Page last updated at 14:09 GMT, Friday, 25 July 2008 15:09 UK

Oyster travel card system fails

Oyster card
The latest fault has affected pay as you go Oyster card customers

The Oyster system used on London's transport system broke down during morning rush hour, two weeks after a similar fault corrupted 40,000 cards.

The latest technical problem affected pay-as-you-go Oyster cards across the Tube network from 0600 BST.

At one point, ticket barriers at all Tube stations were kept open as engineers tackled the problem.

Transport for London (TfL) said the fault was fixed and Oyster readers were progressively coming back into use.

The cards are used as a form of payment across the city on the Tube, buses, trams and the Docklands Light Railway.

Automatic refund

Passengers touch the electronic card on a reader on entry or exit to a station, or when getting on a bus.

"There has been a technical problem with Oyster readers at London Underground stations this morning which has affected Oyster pay-as-you-go cards only," a TfL spokesman said.

"Oyster card readers on London Buses and on the Tram network have been unaffected."

TfL said incorrect data used to update cards was sent out by TranSys, the consortium responsible for Oyster.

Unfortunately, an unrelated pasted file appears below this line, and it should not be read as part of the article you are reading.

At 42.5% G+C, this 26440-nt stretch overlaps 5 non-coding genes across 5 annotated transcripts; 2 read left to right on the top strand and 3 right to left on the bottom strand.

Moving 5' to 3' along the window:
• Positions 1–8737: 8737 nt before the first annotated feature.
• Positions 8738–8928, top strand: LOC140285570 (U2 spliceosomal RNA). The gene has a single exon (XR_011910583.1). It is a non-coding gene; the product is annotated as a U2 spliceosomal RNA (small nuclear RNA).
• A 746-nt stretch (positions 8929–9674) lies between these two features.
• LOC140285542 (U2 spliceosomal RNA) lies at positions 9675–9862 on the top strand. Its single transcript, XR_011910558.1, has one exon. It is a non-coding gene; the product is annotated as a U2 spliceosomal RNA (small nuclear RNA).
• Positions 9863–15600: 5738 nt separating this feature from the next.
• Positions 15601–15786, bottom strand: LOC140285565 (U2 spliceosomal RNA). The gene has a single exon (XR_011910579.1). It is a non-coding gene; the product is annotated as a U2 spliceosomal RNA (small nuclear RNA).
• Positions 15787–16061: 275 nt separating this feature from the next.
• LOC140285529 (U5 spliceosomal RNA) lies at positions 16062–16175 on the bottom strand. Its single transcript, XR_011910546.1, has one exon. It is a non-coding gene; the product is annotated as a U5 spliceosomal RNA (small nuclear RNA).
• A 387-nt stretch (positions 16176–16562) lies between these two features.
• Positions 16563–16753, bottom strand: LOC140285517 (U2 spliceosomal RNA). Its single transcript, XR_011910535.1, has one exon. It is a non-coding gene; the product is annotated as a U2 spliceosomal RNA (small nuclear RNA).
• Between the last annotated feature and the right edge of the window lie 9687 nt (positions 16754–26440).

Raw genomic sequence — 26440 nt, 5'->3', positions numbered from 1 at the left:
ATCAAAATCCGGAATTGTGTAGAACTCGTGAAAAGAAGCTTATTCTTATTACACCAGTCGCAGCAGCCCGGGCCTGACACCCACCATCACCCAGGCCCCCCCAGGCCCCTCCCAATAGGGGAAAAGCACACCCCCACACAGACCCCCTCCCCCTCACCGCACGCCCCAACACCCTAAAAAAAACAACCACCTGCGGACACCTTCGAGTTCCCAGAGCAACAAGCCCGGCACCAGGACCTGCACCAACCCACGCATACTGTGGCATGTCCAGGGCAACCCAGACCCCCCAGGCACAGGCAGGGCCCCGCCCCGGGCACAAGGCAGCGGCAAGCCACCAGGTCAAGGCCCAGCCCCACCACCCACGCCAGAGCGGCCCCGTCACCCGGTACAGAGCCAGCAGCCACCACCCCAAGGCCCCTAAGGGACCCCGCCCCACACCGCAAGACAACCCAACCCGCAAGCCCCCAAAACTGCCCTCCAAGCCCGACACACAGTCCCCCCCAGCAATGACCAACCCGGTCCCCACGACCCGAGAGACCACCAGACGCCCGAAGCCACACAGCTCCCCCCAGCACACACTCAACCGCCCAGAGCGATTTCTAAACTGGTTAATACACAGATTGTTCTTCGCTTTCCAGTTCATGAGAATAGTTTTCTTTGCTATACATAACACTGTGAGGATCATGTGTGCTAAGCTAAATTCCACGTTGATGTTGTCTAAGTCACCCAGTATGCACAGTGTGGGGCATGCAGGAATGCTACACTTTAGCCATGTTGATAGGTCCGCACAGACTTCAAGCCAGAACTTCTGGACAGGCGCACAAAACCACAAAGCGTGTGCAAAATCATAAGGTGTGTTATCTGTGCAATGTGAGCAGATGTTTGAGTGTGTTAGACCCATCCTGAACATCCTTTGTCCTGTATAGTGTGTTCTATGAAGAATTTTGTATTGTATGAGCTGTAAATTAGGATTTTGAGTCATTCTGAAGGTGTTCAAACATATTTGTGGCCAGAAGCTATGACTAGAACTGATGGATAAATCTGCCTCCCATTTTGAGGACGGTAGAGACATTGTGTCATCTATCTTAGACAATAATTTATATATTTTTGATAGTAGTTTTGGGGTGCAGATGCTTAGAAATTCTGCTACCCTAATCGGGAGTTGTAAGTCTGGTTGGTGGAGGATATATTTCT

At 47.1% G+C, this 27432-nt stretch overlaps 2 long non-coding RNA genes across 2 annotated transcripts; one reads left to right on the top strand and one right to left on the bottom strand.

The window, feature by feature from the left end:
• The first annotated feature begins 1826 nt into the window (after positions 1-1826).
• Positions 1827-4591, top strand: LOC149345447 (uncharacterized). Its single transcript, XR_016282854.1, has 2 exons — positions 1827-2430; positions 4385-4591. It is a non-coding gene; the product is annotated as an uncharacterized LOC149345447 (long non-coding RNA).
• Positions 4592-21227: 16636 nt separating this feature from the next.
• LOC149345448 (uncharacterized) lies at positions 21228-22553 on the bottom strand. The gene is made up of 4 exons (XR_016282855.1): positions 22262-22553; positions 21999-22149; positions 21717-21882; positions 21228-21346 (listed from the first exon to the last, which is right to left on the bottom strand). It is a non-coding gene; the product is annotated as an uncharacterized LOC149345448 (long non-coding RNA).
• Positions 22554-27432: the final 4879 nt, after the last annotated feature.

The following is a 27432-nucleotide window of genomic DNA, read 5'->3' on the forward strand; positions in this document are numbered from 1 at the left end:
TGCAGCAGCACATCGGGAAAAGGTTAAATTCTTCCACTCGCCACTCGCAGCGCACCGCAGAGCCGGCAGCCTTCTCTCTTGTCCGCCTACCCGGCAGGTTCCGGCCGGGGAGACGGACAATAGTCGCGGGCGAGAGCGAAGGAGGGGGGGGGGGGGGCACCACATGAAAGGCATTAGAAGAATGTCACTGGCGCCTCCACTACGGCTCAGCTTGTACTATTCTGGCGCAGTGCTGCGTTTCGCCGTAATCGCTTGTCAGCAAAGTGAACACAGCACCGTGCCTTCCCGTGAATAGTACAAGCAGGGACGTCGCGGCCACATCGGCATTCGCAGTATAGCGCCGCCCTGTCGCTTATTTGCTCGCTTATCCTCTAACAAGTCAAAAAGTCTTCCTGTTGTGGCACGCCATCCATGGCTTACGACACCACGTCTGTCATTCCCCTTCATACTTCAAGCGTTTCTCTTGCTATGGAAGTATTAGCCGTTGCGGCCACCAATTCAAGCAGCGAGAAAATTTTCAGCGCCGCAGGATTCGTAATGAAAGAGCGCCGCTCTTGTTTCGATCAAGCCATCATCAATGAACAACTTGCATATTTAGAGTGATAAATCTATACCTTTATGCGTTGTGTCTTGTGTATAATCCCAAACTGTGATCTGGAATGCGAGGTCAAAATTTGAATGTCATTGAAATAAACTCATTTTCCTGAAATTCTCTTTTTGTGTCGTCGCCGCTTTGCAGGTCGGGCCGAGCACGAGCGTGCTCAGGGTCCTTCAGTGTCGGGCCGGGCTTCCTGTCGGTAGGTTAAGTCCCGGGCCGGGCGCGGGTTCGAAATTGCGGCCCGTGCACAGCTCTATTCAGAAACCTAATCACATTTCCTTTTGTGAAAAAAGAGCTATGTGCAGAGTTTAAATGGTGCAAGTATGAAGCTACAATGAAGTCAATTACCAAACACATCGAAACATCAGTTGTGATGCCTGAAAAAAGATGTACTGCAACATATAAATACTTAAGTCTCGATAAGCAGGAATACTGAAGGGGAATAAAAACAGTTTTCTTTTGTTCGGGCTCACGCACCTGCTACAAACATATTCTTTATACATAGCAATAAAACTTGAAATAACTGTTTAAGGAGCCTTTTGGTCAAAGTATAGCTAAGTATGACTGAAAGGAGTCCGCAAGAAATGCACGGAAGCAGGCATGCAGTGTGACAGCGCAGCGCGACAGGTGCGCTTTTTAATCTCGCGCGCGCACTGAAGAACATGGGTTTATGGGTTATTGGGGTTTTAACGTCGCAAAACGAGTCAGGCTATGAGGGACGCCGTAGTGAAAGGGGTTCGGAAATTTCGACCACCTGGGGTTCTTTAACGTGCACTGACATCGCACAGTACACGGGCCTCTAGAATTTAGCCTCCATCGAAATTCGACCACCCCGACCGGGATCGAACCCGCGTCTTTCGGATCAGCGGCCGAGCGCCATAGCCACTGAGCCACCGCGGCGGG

An automatic refund would be given to any passengers charged the maximum 4 fare as a result of not being able to touch in and out at the beginning and end of their journeys, the TfL spokesman said.

He also said cards were not being corrupted as a result of the problem.

We are determined that neither TfL nor Londoners lose a penny from either of these system failures
Peter Hendy, Transport Commissioner for London

Valerie Shawcross, chair of the Greater London Authority transport committee, said TfL lost "a lot of money" as a result of the problem.

She added: "It needs to be repaid to them. We have to know that this is not going to happen again."

A TranSys spokeswoman said "steps are being taken" to ensure the fault does not recur.

About 17 million cards have been issued since the introduction of the Oyster system in 2003.

Peter Hendy, Transport Commissioner for London, said the latest technical fault left him "incandescent with rage".

He said: "We are determined that neither TfL nor Londoners lose a penny from either of these system failures."


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